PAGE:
You are here

Cloning and Genetic Engineering

16 November, 2015 - 15:36

Nucleic acids can be isolated from cells for the purposes of further analysis by breaking open the cells and enzymatically destroying all other major macromolecules. Fragmented or whole chromosomes can be separated on the basis of size by gel electrophoresis. Short stretches of DNA can be amplified by PCR. DNA can be cut (and subsequently re-spliced together) using restriction enzymes. The molecular and cellular techniques of biotechnology allow researchers to genetically engineer organisms, modifying them to achieve desirable traits.

Cloning may involve cloning small DNA fragments (molecular cloning), or cloning entire organisms (reproductive cloning). In molecular cloning with bacteria, a desired DNA fragment is inserted into a bacterial plasmid using restriction enzymes and the plasmid is taken up by a bacterium, which will then express the foreign DNA. Using other techniques, foreign genes can be inserted into eukaryotic organisms. In each case, the organisms are called transgenic organisms. In reproductive cloning, a donor nucleus is put into an enucleated egg cell, which is then stimulated to divide and develop into an organism.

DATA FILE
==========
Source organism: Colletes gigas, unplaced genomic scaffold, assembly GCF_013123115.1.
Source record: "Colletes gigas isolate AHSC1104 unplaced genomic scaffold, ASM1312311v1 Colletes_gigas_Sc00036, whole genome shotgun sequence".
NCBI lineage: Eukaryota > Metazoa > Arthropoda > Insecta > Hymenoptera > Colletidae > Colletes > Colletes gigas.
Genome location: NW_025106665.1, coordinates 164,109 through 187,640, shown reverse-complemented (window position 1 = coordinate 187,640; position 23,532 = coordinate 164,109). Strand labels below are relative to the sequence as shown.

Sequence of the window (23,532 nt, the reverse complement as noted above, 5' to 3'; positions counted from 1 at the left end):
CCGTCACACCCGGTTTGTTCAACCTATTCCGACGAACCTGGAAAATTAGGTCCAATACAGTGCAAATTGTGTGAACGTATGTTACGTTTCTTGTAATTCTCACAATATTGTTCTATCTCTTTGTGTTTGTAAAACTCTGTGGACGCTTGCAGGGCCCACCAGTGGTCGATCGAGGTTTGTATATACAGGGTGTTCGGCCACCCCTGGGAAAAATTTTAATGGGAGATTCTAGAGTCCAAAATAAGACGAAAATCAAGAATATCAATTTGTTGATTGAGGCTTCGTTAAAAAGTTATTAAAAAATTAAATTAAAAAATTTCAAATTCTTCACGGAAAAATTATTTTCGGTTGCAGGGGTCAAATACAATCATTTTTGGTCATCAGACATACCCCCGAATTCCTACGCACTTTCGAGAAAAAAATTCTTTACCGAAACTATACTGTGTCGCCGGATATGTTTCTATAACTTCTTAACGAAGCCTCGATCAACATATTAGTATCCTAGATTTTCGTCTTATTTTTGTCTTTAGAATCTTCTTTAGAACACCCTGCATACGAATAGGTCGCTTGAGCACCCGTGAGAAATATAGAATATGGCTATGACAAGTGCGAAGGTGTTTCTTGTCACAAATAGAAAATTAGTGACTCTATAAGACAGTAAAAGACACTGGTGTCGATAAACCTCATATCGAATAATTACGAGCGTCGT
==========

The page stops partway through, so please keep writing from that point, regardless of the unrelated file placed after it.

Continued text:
In reverse genetics methods, a gene is mutated or removed in some way to identify its effect on the phenotype of the whole organism as a way to determine its function.